Heat wave sweeps Europe and America, endangering lives

   On July 15, the UK Met Office issued the first-ever extreme high temperature red warning, and France, Japan, the United States and many other places continued to set new high temperature records. The high temperature even caused glaciers to collapse and wildfires to spread, endangering lives, and this summer is becoming the “deadliest season”.
   In Italy, due to unusually warm weather, the Marmolada glacier, the largest glacier in the north, collapsed, causing many deaths, injuries and tragic disappearances. The glacier reached temperature levels “usually seen in mid-August” in early July. In the United States, Texas has experienced four heat waves since the beginning of summer. Dallas has had temperatures above 38C every day since July 3. The high temperature day after day has put enormous pressure on the power grid, and many regions had to take turns to lose power. In some parts of Spain and France, the temperature reached the level of July and August of previous years in mid-June, and the highest temperature in France reached 42 °C.
   In Japan, 15,657 people were sent to the hospital due to heat stroke in June, the first time that the number exceeded 10,000 since statistics began in 2010. Portugal has seen a high temperature of 47 degrees Celsius, and at least 238 people have died due to heat waves in the past week alone. Some hospitals are already overwhelmed by the heatwave. The sweltering heat also exacerbated the drought. The water level of Italy’s longest river has fallen to its lowest level in 70 years, which has had a severe impact on agricultural irrigation, with several towns experiencing nighttime water cuts. An ancient village at the bottom of the North Yorkshire Reservoir has dropped due to high temperature. More than 200 people in Spain also died from the heat.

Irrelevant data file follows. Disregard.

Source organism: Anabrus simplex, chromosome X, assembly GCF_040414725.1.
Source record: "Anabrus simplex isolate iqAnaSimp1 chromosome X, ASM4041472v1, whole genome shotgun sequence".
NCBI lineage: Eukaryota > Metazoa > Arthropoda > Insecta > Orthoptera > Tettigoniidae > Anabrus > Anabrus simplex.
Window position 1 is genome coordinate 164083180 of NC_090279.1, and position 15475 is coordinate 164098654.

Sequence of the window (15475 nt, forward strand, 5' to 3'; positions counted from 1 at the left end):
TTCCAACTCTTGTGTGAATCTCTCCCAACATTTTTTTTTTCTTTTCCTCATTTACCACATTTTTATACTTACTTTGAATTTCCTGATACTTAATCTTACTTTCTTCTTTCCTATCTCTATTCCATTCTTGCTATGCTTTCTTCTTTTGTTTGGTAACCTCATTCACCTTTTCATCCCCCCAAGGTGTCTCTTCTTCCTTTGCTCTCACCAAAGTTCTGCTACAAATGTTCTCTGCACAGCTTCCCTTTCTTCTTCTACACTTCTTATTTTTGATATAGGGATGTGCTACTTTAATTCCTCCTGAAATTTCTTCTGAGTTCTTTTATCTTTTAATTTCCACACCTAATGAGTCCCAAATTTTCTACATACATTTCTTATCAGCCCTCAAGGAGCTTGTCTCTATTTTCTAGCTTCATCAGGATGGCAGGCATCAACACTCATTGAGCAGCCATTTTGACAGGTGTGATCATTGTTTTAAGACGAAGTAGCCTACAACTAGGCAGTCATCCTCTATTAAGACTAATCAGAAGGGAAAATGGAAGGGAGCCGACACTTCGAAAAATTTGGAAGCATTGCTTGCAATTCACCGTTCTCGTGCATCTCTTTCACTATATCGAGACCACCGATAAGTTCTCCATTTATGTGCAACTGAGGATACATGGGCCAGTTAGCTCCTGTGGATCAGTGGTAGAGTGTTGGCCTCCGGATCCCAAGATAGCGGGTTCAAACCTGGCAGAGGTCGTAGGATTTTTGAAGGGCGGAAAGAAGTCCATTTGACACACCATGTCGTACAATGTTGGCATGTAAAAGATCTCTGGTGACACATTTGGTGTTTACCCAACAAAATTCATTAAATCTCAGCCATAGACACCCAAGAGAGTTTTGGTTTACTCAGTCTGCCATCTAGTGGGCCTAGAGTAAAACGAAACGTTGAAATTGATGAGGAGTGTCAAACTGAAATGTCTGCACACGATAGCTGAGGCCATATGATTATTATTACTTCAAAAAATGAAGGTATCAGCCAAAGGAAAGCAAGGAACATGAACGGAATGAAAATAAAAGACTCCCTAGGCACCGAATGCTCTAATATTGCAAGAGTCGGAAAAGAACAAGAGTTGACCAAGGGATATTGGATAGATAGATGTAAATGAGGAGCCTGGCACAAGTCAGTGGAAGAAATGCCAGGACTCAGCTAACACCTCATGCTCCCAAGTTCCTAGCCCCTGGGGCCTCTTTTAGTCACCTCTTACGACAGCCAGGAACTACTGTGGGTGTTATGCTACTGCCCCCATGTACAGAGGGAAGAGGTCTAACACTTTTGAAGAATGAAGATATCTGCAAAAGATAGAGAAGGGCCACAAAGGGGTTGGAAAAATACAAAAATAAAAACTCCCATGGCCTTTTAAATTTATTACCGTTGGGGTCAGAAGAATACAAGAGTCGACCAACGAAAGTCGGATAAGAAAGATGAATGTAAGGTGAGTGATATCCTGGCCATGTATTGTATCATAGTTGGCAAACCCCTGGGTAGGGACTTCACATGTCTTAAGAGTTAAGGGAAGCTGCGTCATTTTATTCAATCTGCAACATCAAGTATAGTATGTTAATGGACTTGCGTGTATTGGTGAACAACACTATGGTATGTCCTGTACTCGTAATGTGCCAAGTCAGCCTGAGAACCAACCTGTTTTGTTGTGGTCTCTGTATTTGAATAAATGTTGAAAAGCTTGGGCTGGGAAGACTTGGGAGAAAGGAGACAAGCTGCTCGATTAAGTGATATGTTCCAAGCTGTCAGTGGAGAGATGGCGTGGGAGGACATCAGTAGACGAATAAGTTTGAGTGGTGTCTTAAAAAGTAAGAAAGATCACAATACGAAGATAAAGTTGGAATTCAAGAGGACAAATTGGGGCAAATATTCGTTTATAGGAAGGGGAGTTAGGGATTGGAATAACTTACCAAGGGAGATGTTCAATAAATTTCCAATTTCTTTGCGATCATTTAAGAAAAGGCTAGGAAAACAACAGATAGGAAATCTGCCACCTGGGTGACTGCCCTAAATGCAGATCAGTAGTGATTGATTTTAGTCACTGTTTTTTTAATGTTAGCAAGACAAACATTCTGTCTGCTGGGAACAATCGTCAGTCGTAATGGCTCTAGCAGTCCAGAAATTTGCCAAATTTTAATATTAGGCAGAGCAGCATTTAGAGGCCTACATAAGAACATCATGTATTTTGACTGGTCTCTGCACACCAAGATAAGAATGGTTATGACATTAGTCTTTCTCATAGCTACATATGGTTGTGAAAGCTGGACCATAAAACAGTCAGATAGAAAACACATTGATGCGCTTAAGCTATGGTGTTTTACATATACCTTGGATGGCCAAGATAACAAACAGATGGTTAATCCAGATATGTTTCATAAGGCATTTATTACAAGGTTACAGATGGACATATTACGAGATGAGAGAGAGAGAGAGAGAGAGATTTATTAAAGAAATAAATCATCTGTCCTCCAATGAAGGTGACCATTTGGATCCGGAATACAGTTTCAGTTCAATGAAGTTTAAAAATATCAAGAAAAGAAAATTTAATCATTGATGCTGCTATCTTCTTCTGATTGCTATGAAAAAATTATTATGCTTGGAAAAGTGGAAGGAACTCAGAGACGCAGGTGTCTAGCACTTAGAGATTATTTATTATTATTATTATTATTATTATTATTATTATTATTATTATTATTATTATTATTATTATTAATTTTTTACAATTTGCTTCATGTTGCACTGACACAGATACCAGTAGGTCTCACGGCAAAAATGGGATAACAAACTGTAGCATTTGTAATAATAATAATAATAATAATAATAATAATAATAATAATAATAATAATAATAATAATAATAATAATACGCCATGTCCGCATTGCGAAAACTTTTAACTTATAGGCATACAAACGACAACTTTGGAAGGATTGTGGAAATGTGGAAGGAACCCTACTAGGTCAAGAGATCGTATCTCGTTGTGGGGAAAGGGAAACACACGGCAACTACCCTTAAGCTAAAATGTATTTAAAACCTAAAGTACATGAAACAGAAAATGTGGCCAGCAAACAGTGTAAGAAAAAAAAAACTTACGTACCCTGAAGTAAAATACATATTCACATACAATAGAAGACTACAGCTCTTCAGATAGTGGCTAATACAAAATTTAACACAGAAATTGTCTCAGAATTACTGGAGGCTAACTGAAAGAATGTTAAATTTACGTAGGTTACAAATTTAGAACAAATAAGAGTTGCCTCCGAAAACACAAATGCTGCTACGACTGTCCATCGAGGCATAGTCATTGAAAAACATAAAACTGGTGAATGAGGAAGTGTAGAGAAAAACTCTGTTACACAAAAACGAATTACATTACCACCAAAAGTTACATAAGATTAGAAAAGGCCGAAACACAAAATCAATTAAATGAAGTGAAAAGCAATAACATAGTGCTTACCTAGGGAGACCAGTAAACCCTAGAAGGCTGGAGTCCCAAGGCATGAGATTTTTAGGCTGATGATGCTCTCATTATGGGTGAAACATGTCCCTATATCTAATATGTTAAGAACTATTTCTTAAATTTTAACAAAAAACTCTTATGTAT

The heat has also fueled the spread of wildfires, which have burned through about 800 hectares of woods south of Bordeaux in recent days in southern France. About 6,000 campers were evacuated overnight after another fire burned about 180 hectares of pine trees near the Pila Dunes, Europe’s highest dune. More than 70,300 hectares of forest in Spain have been wiped out since the beginning of 2022, which is almost double the average of the past decade.
   In order to eliminate the impact of high temperature as much as possible, countries have come up with countermeasures. In the UK, government officials have convened a “cobra meeting” to deal with extreme heat, discussing the possible dangers of soaring temperatures and emergency response plans, and calling on the public to pay attention to groups most vulnerable to heat – the elderly, people with cardiovascular disease and children . All ambulances in England and Wales are on maximum alert level as soaring temperatures pose a health risk to the public. In France, the Gironde province announced the cancellation of all public events in outdoor or non-air-conditioned places until the end of the heat, and enhanced care for the elderly and disabled. In the U.S., the National Weather Service has issued a heat warning to 125 million Americans and issued a special statement reminding residents to be alert for signs of heat stroke and to rest indoors when possible after get off work.

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